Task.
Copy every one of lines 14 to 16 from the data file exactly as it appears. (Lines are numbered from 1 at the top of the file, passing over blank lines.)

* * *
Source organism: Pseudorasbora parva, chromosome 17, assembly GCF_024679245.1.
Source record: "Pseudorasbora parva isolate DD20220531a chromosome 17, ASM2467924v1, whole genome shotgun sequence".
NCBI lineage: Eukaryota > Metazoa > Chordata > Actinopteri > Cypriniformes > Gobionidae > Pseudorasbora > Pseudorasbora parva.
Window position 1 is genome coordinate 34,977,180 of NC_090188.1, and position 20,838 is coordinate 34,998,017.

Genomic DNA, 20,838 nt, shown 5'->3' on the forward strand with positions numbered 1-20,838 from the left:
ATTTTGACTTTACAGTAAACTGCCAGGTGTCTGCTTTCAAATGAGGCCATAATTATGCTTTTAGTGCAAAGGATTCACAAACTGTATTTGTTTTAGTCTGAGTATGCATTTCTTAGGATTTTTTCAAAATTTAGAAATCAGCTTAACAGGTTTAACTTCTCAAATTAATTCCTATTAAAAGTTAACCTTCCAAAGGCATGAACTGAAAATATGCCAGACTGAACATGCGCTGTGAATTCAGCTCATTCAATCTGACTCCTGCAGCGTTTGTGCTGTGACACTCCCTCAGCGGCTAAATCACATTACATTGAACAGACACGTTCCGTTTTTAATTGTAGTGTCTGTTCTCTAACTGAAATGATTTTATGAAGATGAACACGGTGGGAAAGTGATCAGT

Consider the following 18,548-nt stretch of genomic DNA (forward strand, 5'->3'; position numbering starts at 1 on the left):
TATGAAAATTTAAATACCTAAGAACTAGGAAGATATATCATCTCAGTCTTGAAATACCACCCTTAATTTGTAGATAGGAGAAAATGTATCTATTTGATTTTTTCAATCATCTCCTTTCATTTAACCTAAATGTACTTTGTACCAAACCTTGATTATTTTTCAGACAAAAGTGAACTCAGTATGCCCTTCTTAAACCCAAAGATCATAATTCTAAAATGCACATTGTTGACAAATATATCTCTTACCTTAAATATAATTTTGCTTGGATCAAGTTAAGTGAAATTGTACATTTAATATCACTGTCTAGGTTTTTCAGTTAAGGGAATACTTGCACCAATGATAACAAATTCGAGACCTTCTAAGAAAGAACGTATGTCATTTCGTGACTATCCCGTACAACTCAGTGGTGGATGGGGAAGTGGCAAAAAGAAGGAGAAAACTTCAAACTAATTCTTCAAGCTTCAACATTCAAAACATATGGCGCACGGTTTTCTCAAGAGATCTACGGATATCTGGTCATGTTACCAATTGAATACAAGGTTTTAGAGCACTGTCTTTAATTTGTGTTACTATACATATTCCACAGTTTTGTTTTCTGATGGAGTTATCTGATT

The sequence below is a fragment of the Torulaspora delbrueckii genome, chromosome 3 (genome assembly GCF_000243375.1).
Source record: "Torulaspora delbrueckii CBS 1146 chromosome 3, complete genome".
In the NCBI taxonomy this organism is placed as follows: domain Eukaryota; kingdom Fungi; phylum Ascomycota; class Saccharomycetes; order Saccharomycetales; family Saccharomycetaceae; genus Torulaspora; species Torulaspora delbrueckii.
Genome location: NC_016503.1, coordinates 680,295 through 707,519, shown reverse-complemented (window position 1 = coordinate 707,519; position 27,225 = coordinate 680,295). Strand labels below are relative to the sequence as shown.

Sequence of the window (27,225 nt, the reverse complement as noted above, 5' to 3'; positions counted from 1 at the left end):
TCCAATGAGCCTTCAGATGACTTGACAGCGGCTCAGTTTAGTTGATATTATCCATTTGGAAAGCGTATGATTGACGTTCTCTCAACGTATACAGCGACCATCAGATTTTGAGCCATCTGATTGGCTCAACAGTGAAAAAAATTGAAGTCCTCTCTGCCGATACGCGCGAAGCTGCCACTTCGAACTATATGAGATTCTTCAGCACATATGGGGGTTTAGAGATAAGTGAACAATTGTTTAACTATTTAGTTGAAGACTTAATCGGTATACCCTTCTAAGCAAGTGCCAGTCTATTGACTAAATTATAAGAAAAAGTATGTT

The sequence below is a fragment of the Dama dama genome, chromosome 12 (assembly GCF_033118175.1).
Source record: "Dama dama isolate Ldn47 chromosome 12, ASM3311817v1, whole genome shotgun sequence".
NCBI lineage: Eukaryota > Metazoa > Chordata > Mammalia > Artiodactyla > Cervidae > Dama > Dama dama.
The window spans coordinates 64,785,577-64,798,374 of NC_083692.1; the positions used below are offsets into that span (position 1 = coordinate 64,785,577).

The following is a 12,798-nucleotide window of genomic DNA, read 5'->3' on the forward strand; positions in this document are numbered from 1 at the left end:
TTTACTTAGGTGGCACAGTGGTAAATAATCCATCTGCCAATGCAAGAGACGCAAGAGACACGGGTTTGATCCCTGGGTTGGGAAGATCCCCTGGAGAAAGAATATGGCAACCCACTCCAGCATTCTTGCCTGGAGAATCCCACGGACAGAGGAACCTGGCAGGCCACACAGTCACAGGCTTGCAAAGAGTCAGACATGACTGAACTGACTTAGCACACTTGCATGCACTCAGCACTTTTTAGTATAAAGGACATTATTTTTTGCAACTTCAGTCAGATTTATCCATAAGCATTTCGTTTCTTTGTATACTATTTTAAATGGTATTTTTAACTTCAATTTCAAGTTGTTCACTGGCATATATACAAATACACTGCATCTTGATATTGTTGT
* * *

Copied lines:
TCCAATGAGCCTTCAGATGACTTGACAGCGGCTCAGTTTAGTTGATATTATCCATTTGGAAAGCGTATGATTGACGTTCTCTCAACGTATACAGCGACCATCAGATTTTGAGCCATCTGATTGGCTCAACAGTGAAAAAAATTGAAGTCCTCTCTGCCGATACGCGCGAAGCTGCCACTTCGAACTATATGAGATTCTTCAGCACATATGGGGGTTTAGAGATAAGTGAACAATTGTTTAACTATTTAGTTGAAGACTTAATCGGTATACCCTTCTAAGCAAGTGCCAGTCTATTGACTAAATTATAAGAAAAAGTATGTT

The sequence below is a fragment of the Dama dama genome, chromosome 12 (assembly GCF_033118175.1).
Source record: "Dama dama isolate Ldn47 chromosome 12, ASM3311817v1, whole genome shotgun sequence".